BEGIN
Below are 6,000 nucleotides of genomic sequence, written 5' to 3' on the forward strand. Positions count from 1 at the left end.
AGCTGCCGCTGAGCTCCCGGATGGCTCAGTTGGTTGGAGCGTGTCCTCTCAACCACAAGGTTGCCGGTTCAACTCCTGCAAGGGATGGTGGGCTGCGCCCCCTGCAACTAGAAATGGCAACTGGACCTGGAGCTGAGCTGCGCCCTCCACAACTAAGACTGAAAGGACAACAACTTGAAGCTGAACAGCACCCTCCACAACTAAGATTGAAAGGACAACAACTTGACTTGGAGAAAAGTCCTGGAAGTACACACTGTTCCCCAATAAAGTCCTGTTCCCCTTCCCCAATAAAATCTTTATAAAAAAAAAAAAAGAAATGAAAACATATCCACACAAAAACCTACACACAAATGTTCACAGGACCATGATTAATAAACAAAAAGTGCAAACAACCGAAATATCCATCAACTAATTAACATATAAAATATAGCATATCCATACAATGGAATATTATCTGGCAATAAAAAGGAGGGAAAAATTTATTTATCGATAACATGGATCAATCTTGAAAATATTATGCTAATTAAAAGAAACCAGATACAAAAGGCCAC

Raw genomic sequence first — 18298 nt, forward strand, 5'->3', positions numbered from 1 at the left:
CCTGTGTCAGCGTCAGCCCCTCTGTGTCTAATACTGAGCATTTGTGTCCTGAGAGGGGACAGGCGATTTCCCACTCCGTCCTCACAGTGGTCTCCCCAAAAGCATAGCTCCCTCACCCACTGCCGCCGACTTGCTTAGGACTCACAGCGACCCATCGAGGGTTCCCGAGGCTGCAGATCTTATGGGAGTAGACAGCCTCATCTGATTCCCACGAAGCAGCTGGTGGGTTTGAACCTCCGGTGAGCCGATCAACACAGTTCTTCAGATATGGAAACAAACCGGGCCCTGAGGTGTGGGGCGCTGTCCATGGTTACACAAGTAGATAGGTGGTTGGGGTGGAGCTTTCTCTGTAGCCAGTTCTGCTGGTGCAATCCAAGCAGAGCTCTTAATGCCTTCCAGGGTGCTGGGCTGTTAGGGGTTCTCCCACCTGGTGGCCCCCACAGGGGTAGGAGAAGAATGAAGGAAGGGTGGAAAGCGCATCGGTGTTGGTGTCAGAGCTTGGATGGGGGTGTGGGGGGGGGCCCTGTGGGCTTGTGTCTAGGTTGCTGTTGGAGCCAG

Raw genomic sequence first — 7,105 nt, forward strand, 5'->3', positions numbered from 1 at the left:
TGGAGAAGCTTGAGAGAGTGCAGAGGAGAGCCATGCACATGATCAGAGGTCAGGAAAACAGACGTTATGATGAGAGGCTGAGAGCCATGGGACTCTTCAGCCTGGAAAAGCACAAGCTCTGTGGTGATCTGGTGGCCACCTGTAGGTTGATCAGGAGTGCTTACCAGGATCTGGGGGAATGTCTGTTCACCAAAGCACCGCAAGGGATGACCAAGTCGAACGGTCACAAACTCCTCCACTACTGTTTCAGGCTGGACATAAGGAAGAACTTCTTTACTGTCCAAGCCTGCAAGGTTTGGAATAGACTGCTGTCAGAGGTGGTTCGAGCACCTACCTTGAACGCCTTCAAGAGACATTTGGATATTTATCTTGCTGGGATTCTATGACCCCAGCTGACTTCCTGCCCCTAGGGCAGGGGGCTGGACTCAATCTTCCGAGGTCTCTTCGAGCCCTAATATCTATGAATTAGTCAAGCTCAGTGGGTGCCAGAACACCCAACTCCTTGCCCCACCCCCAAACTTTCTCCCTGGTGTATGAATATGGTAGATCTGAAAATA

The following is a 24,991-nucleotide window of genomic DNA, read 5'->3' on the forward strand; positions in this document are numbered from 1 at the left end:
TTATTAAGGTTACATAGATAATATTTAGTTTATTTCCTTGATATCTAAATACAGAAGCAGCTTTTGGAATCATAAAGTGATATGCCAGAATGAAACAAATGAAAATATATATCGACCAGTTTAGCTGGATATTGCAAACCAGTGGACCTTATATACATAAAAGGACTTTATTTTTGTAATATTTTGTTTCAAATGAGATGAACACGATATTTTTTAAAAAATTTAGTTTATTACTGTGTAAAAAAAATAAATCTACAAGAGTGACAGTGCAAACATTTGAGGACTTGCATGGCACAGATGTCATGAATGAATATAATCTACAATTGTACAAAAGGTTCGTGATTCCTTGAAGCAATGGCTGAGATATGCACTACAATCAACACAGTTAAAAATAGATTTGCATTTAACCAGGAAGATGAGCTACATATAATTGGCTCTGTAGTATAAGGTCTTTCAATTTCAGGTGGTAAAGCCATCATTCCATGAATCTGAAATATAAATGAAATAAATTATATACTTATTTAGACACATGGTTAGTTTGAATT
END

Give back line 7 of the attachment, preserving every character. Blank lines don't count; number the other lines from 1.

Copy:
The following is a 24,991-nucleotide window of genomic DNA, read 5'->3' on the forward strand; positions in this document are numbered from 1 at the left end: